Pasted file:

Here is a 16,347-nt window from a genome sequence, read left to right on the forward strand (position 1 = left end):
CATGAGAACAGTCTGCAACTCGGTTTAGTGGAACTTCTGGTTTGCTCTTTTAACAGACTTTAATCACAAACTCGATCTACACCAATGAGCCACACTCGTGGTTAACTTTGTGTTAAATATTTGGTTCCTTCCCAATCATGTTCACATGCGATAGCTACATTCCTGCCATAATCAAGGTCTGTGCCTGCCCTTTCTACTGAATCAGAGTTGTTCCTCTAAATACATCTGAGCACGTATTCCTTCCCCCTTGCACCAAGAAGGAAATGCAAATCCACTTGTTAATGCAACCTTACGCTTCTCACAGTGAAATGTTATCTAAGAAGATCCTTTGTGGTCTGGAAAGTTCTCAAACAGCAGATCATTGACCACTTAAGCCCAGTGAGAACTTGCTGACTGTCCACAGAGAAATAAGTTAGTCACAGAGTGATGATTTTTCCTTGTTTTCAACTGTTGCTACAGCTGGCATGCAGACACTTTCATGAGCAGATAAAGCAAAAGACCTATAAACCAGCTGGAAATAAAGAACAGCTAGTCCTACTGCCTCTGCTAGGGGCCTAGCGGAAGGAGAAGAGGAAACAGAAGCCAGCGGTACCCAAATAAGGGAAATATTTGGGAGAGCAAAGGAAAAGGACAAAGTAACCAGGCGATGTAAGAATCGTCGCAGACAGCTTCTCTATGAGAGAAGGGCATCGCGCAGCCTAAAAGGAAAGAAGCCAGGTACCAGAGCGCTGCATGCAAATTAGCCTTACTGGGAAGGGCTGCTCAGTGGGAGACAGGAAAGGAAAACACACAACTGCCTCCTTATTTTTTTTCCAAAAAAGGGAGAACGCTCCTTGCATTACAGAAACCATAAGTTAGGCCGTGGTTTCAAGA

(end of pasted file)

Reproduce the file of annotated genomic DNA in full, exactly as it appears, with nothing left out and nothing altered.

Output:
Here is a 16,347-nt window from a genome sequence, read left to right on the forward strand (position 1 = left end):
CATGAGAACAGTCTGCAACTCGGTTTAGTGGAACTTCTGGTTTGCTCTTTTAACAGACTTTAATCACAAACTCGATCTACACCAATGAGCCACACTCGTGGTTAACTTTGTGTTAAATATTTGGTTCCTTCCCAATCATGTTCACATGCGATAGCTACATTCCTGCCATAATCAAGGTCTGTGCCTGCCCTTTCTACTGAATCAGAGTTGTTCCTCTAAATACATCTGAGCACGTATTCCTTCCCCCTTGCACCAAGAAGGAAATGCAAATCCACTTGTTAATGCAACCTTACGCTTCTCACAGTGAAATGTTATCTAAGAAGATCCTTTGTGGTCTGGAAAGTTCTCAAACAGCAGATCATTGACCACTTAAGCCCAGTGAGAACTTGCTGACTGTCCACAGAGAAATAAGTTAGTCACAGAGTGATGATTTTTCCTTGTTTTCAACTGTTGCTACAGCTGGCATGCAGACACTTTCATGAGCAGATAAAGCAAAAGACCTATAAACCAGCTGGAAATAAAGAACAGCTAGTCCTACTGCCTCTGCTAGGGGCCTAGCGGAAGGAGAAGAGGAAACAGAAGCCAGCGGTACCCAAATAAGGGAAATATTTGGGAGAGCAAAGGAAAAGGACAAAGTAACCAGGCGATGTAAGAATCGTCGCAGACAGCTTCTCTATGAGAGAAGGGCATCGCGCAGCCTAAAAGGAAAGAAGCCAGGTACCAGAGCGCTGCATGCAAATTAGCCTTACTGGGAAGGGCTGCTCAGTGGGAGACAGGAAAGGAAAACACACAACTGCCTCCTTATTTTTTTTCCAAAAAAGGGAGAACGCTCCTTGCATTACAGAAACCATAAGTTAGGCCGTGGTTTCAAGA